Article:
A trader suspected of losing his employer as much as €751m ($940m) in ill-judged derivatives trades has been placed under investigation. The case has sparked a fresh assessment of the adequacies of compliance systems and how they might be improved and stirred up a few unhappy memories. Boris Picano-Nacci, of French mutual bank …
Managing trading risks?
The article is right that there are no silver bullets. The problem with derivatives is that there are down side risks that are hard to estimate. So you don't have a way to determine your exact exposure. A mark to market will let you know your current value of the investment but it doesn't tell you how much you can lose on your derivative investment, only what you would have made/lost if you had sold your investment at the time you did the mark to market.
The interesting thing is that the "rogue" traders are making uncontrolled trades in derivatives. That is, trading in derivatives are supposed to be a hedge against an underlying trade/investment and there should be oversight by upper management/senior traders.
While this isn't directly an IT issue, the technology does exist to help catch exposure...
What if he made €700m instead of lost it?
If he had made 700m how would he have got it past the compliance team? Until the banks punish the winners as well as losers when reckless gambles (beyond the normal reckless gambles they they are authorised to carry out!) are made then the bankers will always try their luck. In the end, its not their money is it.
I say tax all bank bonuses at 99% and let them fucking suffer.
no such thing as a "silver bullet"
Words of reason, to be sure.
But before looking for a silver bullet, they might want to try paying attention to warnings that are ALREADY IN PLACE ?
This guy already admitted that he bears responsibility, so it's no Kerviel again, but still - once again I hear on the radio that system warnings were ignored.
Sorry guys, but if the managers ignored warnings, then they should shoulder part of the blame as well. Knocking the trader is easy, but a trader is supposed to be controlled and supervised. Who takes the blame for not doing that ?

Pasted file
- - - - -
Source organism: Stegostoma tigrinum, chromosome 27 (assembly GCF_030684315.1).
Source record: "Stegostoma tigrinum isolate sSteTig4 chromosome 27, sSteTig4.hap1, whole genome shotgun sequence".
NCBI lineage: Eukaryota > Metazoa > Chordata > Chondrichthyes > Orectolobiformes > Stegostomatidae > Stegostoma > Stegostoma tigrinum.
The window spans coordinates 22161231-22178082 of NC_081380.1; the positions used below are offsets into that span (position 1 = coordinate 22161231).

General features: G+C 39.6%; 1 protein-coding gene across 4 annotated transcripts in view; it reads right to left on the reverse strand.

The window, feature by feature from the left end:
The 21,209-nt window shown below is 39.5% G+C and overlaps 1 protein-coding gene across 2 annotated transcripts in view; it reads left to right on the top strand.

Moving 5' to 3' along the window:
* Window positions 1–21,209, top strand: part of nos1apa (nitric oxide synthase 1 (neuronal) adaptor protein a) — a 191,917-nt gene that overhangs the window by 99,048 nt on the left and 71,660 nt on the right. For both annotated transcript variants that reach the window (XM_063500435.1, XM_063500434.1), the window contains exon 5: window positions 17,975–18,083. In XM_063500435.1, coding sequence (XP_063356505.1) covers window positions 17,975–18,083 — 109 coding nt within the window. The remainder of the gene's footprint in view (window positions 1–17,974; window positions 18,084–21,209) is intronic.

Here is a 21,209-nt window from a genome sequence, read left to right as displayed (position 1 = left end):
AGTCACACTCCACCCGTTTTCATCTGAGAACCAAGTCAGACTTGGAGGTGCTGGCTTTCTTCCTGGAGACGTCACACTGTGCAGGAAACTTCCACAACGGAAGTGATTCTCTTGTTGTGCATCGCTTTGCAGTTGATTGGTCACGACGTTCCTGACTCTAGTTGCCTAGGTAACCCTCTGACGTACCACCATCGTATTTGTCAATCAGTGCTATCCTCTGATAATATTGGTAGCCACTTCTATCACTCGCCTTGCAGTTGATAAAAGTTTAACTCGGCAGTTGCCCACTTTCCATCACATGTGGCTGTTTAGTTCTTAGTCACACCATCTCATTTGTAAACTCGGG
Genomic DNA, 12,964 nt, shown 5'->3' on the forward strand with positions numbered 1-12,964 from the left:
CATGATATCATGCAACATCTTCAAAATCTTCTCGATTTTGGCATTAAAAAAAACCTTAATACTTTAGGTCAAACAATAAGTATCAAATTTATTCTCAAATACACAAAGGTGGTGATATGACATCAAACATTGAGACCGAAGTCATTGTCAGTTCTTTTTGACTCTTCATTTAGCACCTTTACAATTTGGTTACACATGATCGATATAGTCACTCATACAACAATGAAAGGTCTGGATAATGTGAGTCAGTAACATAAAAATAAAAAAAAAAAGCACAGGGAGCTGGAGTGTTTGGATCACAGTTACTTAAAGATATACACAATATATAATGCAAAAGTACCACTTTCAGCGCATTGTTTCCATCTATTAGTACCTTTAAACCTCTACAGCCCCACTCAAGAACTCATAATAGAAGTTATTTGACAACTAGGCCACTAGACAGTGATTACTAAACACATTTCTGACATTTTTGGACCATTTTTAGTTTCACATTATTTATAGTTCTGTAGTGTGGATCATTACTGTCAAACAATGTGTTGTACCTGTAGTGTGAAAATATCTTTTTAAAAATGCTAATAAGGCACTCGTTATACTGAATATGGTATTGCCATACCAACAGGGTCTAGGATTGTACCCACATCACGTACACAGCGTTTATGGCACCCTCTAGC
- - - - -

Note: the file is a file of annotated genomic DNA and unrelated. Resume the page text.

It will not help
Realtime monitoring will not help here. The banks have created and cherished the trader that lives fast, takes risks and dies by driving a LOTUS into a wall at the age of 27. This type of personality will always try to circumvent any controls internal or external. Some will always succeed.
The underlying reason for this is the relentless drive for short term profits in the market. So the only way to avoid this in the future is to emphasise long term investment and hire people capable of doing it. However, in order for this to happen the whole market structure has to change and that is not happening anytime soon.
Two words (well three and a hyphon)
You can't share accounts if you are limited to a single sign-on with shared logon token across Windows, Unix, Linux, OS/400, zOS, etc. with your job roles defined in your directory. I have used it before in financial institutions and it works just fine. You get a few people bitching that they can't prepare transactions and then approve them, but that's what the system is for.
As a prefrence your initial logon would have an RSA token or smartcard rather than just a password, but for cost, that could be limited to high power accoutns.
Why limit it? It's not like the banks are going to the wall if they have to pay $20 per employee for an RSA token.
There are tokens that are biometrically secured to the owner, so no more account sharing (at least not unknowingly).
Here's an example: http://news.bbc.co.uk/2/hi/programmes/click_online/7702065.stm. The only thing wrong with this article is that it is totally not a Siemens product at all (they merely resell it, I guess as integrator or something), it's actually made by a Swiss company whose name you can see on the gadget.